Wednesday, March 31, 2010

Bloggers Drive Brand Awareness

Here’s a great story about a young blogger promoting awareness of a new brand.

Juicystar07 created a video on Youtube praising Australian online custom retailers, Shoes of Prey and encouraged viewers to design their own shoes. By posting their designs as a comment to the video they could win a free pair of these bespoke beauties. The video became a huge hit with over 450,000 You Tube views and drove over 200,000 visits in one day to Shoes of Prey. Read more here.

Inside Retailing Magazine features Shoes of Prey in its February / March issue. The trio of ex-Google employees has established a world first in the online retailing of customized shoes. Consumers can design their own footwear using varying materials from calfskin and python to silk with more than 3 trillion combinations available.

A fantastic case study of the future of both retailing and marketing.

Positioning & the Run-Off Effect

The City of Port Phillip has provided Albert Park residents with public drinking fountains as many local councils do.

Notice however, the strategic positioning of the fountain. All water not consumed runs off to feed the nearby tree.

It poses the question – what incidental benefits can brands provide as a flow on from supply of their goods or services? Think Individual, Community and Environmental.


Which Bank Entertains its Customers?

I spied a young pianist tapping out melodic tunes on a keyboard in a Commonwealth Bank branch in Castle Hill Towers this afternoon.

Customers were put at ease with live harmony as they patiently waited their turn for the tellers’ attention.

Finally – bank fees used to enhance the customer experience rather than being channelled directly into shareholder dividends. More proof that the 4 majors in Australia are welcoming us back into the retail space. For further evidence of this trend refer to the recent ANZ Barbara Lives In Bank World campaign.

Monday, March 29, 2010

All Space is Fair Game

This post on Wooster Collective last week by Mobstr in Newcastle served as a reminder that not only is any public space fair game for activating, but who gets to decide whether it can be used.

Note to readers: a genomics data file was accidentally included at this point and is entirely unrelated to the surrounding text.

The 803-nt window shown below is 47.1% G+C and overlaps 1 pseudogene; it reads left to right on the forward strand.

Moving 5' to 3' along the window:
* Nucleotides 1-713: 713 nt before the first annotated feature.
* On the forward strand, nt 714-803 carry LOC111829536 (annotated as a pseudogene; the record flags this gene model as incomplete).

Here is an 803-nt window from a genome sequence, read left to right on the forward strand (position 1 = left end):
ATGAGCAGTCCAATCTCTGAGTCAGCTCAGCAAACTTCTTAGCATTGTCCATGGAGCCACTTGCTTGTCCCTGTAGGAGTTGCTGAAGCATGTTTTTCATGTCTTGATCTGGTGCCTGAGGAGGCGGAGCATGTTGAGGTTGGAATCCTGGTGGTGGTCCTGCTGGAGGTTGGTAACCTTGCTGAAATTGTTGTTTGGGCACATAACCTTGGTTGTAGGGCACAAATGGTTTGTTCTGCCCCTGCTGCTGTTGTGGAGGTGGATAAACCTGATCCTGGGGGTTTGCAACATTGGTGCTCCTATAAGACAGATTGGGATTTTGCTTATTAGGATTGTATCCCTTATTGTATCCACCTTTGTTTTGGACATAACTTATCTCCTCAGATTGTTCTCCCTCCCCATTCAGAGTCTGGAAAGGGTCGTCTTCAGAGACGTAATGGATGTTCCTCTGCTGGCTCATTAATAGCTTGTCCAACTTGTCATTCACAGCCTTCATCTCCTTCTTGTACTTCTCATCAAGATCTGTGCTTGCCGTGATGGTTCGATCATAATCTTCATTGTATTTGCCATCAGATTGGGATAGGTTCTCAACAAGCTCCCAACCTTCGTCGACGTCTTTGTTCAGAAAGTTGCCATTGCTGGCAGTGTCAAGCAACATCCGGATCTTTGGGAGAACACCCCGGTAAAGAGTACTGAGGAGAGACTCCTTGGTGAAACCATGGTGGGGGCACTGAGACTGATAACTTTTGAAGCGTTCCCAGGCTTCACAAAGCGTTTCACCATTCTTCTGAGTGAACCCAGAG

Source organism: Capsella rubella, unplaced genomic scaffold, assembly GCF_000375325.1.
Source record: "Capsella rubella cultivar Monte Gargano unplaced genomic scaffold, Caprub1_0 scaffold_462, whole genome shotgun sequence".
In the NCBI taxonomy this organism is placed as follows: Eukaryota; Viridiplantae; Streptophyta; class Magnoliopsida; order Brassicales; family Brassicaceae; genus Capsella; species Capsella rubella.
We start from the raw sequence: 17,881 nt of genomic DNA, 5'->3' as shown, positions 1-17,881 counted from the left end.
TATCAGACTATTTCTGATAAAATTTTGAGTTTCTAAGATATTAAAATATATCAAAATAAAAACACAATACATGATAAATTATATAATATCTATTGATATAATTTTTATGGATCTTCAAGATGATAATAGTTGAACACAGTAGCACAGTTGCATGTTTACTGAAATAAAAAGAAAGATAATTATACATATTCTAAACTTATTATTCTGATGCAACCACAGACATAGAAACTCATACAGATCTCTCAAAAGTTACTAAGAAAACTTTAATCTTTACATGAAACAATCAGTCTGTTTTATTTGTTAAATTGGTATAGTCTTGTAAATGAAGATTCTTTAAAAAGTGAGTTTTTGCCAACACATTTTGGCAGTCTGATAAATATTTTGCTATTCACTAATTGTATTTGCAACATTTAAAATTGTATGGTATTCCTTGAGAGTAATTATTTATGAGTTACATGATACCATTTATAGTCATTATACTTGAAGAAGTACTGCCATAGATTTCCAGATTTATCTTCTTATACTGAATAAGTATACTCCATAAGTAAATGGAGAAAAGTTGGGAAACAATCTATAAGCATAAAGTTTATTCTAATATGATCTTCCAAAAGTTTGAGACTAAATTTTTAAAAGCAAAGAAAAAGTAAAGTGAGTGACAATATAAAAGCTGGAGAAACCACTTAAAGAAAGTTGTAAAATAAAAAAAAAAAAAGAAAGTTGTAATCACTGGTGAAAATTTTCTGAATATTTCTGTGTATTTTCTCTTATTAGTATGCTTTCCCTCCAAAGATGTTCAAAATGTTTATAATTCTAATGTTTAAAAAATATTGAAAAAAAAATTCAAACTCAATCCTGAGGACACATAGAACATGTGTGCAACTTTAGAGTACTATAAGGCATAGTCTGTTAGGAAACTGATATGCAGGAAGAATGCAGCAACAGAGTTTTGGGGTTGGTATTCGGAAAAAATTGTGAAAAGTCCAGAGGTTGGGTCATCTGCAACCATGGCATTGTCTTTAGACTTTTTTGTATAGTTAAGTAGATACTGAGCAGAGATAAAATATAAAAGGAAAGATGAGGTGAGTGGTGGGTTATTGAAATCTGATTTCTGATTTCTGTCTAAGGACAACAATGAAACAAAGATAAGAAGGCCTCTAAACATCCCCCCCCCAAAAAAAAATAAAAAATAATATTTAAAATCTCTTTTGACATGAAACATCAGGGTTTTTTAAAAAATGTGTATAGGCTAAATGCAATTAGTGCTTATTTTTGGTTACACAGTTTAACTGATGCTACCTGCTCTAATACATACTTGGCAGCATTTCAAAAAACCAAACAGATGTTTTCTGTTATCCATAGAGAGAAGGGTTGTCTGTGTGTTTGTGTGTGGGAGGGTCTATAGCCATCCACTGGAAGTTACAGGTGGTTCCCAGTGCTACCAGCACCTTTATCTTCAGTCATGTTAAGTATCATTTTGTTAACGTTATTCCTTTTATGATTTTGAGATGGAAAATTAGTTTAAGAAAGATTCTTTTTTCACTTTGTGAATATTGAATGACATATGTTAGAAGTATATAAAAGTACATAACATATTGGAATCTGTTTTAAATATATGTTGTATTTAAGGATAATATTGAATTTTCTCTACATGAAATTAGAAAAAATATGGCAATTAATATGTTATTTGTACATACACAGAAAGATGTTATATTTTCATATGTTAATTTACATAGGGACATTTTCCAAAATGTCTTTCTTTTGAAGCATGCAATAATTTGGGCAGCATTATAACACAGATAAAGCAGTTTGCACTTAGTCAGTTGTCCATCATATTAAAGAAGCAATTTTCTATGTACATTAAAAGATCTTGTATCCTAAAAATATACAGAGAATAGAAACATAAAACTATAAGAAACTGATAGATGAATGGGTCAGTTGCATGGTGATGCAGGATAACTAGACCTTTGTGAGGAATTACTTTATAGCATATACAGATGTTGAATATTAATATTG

Ultimately it's local councils and planning bodies that make the call on whether a space can be legally branded and this decision is based upon factors such as:

- Beautification of the area
- Not causing distraction particularly to drivers
- Revenue earning potential i.e. billboard space

Whilst no one wants to be bombarded with brand messages there are some dead spaces that could really do with some attention.

Wednesday, March 17, 2010

Smiggle Screen Scribble

Knowing my love of stationery, it was no suprise I paused for a good few minutes when walking past a store in Sydney last week. Not to gaze at the brightly coloured textas popping out of the window, but because I was entranced by the animation playing on the screen.

The team at Smiggle coloured in this large cartoon at regular pace and captured the process using a stop motion camera. It's a fun way to draw passers by into store (a moving window display catches the eye much more effectively than a static one) and to demonstrate the product in use.

Smiggle have cleverly hung their screens at portrait orientation, meaning that if they have no video content to play they can screen a still image featuring their latest promotion. This can be scaled to a standard window banner size, meaning one less artwork layout required. Video tells a story much more effectively than a series of stills, however there’s a myth out there that video costs a small fortune to create and edit, as it requires talent and large sets. This is far from the truth when thinking outside the square as Smiggle have done.